Wuxi New District, a free zone in the Yangtze River delta, is a winning investment model that Gulf nations are looking to make work just as well in the region.
Inside the Chinese economic revolution
Wuxi New District, a free zone in the Yangtze River delta, is a winning investment model that Gulf nations are looking to make work just as well in the region. The shiny new skyscrapers stretch into the distance, the graphs of investment and GDP show an inexorable upward trend and the list of foreign investors reads like a who's who of the world's top blue-chip companies. In nearly two decades of breathless expansion, Wuxi New District has attracted Toyota, Coca-Cola, Epson, Bosch, Agfa and Sharp, which have put their money into some of the more than 1,500 enterprises funded through foreign investment in this little Shanghai.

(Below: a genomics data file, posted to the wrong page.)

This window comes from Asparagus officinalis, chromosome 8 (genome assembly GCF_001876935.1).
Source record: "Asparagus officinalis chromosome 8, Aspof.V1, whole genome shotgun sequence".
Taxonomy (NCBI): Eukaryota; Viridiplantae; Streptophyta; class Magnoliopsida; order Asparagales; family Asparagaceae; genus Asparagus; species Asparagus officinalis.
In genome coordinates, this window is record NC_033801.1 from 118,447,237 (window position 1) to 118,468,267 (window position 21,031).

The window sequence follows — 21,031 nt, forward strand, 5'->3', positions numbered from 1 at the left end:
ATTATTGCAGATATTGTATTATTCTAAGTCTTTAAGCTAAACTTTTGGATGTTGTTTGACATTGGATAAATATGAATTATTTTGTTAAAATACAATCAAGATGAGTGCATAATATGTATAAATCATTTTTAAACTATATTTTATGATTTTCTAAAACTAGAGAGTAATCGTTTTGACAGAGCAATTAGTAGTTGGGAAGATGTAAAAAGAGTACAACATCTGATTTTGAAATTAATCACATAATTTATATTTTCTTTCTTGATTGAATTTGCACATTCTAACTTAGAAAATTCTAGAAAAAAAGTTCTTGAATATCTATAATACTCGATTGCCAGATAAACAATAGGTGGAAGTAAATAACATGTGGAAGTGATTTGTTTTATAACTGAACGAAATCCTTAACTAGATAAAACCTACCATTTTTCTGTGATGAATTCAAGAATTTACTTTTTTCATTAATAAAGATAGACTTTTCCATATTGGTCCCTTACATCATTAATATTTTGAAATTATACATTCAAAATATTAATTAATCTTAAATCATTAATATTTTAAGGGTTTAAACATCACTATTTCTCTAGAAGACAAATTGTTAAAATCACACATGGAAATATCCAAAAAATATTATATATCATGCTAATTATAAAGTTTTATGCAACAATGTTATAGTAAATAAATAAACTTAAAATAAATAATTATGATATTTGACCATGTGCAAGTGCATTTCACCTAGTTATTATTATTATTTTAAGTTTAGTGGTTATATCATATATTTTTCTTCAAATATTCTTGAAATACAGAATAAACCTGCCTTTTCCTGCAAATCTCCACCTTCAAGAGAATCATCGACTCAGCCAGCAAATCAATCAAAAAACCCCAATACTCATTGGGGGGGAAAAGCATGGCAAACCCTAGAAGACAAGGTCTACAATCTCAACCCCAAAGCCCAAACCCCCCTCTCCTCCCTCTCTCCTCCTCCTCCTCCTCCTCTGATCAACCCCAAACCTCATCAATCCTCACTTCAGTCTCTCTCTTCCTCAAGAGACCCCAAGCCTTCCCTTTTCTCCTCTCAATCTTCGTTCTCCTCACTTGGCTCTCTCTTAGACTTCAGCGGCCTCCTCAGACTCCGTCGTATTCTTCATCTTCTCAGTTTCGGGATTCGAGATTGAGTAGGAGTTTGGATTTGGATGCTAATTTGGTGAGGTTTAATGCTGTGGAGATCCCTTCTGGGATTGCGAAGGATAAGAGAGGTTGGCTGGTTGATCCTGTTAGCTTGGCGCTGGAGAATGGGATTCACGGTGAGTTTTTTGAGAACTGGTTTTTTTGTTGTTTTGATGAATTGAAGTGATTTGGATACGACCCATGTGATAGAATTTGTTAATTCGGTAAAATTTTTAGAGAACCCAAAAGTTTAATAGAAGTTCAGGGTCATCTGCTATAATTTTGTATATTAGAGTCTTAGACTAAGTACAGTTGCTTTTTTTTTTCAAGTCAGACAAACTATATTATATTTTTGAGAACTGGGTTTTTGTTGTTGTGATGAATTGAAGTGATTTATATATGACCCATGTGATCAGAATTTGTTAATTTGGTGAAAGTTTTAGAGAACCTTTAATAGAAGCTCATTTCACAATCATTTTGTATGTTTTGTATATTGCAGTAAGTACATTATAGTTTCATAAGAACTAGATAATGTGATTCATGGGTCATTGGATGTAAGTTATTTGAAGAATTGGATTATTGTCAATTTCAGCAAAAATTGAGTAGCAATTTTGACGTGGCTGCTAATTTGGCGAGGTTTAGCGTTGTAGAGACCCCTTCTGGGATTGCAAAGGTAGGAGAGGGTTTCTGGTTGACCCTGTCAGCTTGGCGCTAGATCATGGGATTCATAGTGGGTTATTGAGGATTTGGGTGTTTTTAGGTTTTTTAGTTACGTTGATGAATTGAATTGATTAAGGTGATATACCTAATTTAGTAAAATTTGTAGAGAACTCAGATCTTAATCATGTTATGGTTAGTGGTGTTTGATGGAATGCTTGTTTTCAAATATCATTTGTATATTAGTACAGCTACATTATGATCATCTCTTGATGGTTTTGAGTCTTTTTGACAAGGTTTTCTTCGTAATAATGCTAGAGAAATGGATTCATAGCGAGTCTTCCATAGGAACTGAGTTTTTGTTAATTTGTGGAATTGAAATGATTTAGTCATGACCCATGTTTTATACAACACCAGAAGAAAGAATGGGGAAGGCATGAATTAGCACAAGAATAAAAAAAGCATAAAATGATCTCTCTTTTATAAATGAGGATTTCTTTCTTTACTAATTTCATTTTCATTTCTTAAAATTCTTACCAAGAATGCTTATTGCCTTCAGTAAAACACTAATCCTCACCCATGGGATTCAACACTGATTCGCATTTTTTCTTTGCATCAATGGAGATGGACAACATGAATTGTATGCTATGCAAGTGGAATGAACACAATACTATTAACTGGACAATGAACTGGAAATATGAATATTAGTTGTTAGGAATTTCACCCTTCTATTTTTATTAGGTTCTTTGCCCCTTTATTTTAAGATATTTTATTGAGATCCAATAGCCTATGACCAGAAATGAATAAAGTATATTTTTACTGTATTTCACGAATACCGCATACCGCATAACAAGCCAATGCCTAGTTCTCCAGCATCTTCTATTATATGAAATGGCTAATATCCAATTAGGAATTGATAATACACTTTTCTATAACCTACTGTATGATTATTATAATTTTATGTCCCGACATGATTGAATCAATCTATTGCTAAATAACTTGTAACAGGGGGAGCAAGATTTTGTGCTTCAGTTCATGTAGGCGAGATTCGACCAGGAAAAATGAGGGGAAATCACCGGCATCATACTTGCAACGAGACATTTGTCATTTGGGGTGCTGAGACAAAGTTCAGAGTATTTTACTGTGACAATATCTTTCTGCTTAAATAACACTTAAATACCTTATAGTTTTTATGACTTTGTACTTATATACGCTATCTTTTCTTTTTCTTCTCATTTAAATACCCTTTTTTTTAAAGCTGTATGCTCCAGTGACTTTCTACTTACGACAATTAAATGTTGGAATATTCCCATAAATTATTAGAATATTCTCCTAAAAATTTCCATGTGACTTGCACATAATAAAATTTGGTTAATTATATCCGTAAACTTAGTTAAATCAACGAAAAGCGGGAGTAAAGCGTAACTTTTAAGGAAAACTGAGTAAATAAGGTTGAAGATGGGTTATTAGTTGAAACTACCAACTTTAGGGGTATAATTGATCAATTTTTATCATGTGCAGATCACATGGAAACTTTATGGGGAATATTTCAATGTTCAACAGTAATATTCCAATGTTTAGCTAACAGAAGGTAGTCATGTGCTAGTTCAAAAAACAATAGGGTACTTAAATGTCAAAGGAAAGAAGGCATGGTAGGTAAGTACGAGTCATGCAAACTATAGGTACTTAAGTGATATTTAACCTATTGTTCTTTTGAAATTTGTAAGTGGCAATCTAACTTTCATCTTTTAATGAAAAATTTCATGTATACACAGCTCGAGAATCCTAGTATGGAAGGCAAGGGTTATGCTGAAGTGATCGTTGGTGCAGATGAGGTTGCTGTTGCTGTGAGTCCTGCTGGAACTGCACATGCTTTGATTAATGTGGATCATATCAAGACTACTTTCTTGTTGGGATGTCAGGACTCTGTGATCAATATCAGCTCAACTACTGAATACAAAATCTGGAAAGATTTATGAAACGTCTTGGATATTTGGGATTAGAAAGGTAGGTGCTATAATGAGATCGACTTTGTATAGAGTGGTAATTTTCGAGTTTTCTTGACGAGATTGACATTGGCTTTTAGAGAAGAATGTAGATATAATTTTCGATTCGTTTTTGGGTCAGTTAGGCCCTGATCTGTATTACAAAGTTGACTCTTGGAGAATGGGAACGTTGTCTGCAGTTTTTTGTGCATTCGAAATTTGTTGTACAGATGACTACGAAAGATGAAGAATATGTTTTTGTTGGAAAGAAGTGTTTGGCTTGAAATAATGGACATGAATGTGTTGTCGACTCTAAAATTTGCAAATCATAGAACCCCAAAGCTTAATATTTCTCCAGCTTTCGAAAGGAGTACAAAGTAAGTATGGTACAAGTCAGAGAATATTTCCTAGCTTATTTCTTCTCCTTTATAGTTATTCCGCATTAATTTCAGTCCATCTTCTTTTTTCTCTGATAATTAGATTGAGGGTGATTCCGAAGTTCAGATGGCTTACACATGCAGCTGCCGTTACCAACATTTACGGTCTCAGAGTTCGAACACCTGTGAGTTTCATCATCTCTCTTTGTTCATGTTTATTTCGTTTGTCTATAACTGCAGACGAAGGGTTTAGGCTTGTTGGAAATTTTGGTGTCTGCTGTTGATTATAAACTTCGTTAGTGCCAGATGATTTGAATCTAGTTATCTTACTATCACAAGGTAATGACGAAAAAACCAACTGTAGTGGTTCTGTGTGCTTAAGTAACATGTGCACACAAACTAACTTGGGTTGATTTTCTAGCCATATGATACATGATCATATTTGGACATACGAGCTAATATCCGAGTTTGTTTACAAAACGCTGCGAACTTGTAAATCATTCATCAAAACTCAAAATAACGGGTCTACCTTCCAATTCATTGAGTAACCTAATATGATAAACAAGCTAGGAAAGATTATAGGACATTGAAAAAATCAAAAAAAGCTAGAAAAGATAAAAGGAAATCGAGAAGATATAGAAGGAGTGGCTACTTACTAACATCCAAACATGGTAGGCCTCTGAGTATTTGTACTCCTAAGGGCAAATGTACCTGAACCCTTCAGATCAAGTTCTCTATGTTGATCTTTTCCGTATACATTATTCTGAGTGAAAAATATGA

The ultra-modern metropolis now has few reminders of an illustrious 3,000-year history that included a flourishing silk industry, tin mining and textile production. Today the focus is on pharmaceuticals, electronics and other high-tech production and research and development, and the Wuxi New District's visitor centre proudly shows off the cameras, washing machines and car components manufactured locally.
More than 36,000 companies based in Wuxi have lured in 1.5 million migrant workers, swelling the population of this city in the Yangtze River delta to more than 6 million. "We started to develop this area in 1991 and at first it was only an industrial area and at that time it was about a fortieth of the present area," says Hong Weng Wai, the vice president of Wuxi New District. "It was very small. Our aim [was] to establish this development zone to attract foreign investment."